A Fan’s Guide to Christians in the General Market – Part 1

Terminology, labels and marketing strategies aside, artists who are inspired and informed by a biblical perspective and a personal pursuit of God are challenging the presumptions of the past.

Familiar Sounds a Drawback on MxPx’s Eighth Project

MxPx’s eighth album continues the band’s typical style with catchy melodies and solid instrumentals. After a 15-year career, the band has successfully continued to keep the same sound it’s always had. However, this has a slight drawback.

McLaughlin’s Songwriting Shines in Indiana

While many of Indiana’s songs have spiritual nuances, the album contains mainly thoughtful tunes about life and love, showcasing Jon McLaughlin’s gift for penning beautiful word pictures married with gorgeous, accessible melodies and smooth vocals.

Message the Main Focus on Vineyard’s Stand

The second in the Playlist series, Vineyard Music’s Stand in Awe serves up eleven worship tracks, most of them true to the familiar Vineyard vein: very vertically oriented, lyrically articulate, and somewhat broad musically, which is to say they direct your attention more to the message than the music.

New Noise: Until June, The Fray and More

This month, Project 86 lead vocalist and lyricist Andrew Schwab shines the light on several bands and projects that are new and noteworthy: Until June, The Fray, Lovedrug, Page France and more.

Pocket Full of Rocks’ Manifesto Falls Short

As a follow-up to its highly acclaimed debut, Song to the King, as well as its two Dove nominations, the second project from Texan quintet Pocket Full of Rocks falls a little short.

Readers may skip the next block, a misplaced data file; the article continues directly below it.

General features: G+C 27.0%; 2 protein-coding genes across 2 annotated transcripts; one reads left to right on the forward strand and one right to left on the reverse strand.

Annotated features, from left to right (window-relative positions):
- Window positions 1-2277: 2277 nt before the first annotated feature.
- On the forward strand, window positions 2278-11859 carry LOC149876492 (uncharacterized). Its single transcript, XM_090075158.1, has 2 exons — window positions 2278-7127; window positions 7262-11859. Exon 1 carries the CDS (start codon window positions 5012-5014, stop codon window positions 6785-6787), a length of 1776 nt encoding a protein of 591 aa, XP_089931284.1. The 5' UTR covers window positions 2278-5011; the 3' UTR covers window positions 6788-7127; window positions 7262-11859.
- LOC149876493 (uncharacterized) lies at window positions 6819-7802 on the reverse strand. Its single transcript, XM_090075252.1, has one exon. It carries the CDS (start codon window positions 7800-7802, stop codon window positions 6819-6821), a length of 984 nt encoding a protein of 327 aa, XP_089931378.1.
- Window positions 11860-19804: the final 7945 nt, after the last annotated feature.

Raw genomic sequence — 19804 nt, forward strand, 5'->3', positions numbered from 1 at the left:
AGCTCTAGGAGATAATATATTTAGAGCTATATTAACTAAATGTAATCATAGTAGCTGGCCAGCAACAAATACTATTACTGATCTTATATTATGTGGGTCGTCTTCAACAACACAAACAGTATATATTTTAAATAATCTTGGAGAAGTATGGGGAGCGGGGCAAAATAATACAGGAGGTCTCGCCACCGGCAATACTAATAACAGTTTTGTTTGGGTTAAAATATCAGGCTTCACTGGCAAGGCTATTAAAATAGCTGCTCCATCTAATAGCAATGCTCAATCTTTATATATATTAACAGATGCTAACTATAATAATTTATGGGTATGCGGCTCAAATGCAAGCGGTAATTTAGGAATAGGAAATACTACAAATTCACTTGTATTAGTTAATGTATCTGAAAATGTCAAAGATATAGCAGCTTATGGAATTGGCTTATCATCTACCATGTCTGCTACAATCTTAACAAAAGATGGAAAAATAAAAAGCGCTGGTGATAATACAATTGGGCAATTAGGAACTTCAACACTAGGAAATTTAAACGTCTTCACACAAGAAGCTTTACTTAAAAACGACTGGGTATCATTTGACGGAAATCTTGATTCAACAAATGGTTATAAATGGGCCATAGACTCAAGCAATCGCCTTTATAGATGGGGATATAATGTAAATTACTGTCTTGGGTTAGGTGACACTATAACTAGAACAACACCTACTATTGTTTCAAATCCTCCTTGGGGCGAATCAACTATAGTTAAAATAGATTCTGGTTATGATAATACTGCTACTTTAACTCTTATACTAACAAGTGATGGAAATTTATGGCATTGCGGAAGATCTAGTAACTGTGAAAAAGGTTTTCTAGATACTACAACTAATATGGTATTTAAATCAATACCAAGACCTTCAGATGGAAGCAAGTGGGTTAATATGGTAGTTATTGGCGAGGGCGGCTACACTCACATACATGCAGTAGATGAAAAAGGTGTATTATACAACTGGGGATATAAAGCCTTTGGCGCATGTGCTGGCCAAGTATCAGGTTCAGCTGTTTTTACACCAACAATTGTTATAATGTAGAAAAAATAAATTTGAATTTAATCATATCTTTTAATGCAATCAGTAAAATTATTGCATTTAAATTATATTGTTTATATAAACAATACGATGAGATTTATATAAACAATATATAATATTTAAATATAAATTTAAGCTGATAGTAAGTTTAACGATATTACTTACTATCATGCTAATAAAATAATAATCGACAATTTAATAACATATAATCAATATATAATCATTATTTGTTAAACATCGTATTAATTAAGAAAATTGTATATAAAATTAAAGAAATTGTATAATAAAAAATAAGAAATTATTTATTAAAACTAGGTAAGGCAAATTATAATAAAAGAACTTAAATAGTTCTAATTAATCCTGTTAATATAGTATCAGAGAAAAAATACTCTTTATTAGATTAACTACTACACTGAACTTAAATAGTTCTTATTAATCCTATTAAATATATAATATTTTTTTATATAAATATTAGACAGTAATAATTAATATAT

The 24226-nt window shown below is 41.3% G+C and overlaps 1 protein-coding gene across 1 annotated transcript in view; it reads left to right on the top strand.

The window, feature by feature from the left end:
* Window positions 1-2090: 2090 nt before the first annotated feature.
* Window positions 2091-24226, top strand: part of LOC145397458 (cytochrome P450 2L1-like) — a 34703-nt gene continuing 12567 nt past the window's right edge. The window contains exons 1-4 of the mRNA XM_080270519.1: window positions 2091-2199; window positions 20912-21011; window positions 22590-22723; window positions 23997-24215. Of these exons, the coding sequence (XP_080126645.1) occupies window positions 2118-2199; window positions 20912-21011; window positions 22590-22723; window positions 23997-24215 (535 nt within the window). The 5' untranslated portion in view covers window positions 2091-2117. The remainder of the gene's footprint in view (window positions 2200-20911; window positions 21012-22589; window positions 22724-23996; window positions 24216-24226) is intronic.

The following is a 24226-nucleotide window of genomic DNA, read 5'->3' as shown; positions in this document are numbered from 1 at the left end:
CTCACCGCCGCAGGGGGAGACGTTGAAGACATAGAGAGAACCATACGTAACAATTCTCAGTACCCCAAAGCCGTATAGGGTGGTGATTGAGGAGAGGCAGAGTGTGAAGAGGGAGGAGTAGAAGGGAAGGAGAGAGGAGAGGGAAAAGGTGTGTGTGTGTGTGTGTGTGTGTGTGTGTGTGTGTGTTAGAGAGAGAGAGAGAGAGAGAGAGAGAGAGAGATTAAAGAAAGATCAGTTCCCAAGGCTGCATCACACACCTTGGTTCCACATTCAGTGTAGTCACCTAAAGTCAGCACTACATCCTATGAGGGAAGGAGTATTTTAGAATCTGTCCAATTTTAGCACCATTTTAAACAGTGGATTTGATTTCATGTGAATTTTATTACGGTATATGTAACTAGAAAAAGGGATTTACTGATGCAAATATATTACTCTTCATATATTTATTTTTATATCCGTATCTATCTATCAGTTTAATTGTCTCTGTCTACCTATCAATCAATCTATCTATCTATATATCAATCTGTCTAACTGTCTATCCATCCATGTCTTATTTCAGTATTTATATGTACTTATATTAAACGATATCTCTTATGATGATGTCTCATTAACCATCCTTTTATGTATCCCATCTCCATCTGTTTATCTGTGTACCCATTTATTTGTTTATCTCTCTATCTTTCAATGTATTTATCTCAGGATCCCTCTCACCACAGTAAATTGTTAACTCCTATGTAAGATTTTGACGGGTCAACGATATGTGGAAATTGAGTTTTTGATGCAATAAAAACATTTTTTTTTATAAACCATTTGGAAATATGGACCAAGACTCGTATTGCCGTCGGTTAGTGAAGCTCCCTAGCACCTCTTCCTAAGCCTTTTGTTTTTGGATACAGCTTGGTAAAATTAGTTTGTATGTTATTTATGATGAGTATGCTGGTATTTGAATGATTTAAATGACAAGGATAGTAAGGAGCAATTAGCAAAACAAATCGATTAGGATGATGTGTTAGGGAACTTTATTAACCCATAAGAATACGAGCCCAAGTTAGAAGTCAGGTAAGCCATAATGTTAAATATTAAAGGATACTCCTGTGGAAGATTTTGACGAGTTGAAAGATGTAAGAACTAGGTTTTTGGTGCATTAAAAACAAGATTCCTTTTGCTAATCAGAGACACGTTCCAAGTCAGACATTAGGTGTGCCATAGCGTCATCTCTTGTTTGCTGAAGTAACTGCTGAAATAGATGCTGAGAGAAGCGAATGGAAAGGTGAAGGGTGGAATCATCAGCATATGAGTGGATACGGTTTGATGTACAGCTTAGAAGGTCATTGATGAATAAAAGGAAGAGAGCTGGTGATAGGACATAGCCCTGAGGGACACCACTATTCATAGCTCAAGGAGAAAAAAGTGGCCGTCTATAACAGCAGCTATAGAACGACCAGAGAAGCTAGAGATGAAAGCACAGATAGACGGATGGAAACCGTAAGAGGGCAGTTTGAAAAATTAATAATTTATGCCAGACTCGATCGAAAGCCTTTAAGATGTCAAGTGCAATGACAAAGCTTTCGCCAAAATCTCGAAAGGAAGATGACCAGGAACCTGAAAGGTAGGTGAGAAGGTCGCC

• Grace S. Cartwright |
  • July 23, 2007 |
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Classical Training Evident on After Edmund’s Debut

After Edmund comes out of nowhere with the modestly titled Hello—an introductory opus that may as well be their seventh. All five musicians are classically trained, a strength they put to good use on this knockout, accomplished debut.

Nicol Sponberg’s Resurrection Makes a Comeback

After Curb Records’ initial release of Nicol Sponberg’s 2004 sophomore album, Resurrection, kicked back four hit radio singles, including a mainstream AC smash, they decided to reissue it with the addition of a remixed track and bonus cut.

Winds of Change: Festival of Faith & Music

With a mission to be “agents of renewal in the academy, church and society,” Calvin College provided conversation for more than 1,200 attendees at this year’s Festival of Faith & Music, hosting lectures, roundtables, showcases and concerts over two days.

More Worth Saying on Shust’s Whispered and Shouted

Audiences who enjoyed Shust’s debut album will love this new collection. On Whispered and Shouted, he makes the transition from promising newcomer to established artist and displays a depth of talent sure to keep him a force in the music community for years to come.

  • Deborah Evans Price |
  • July 16, 2007 |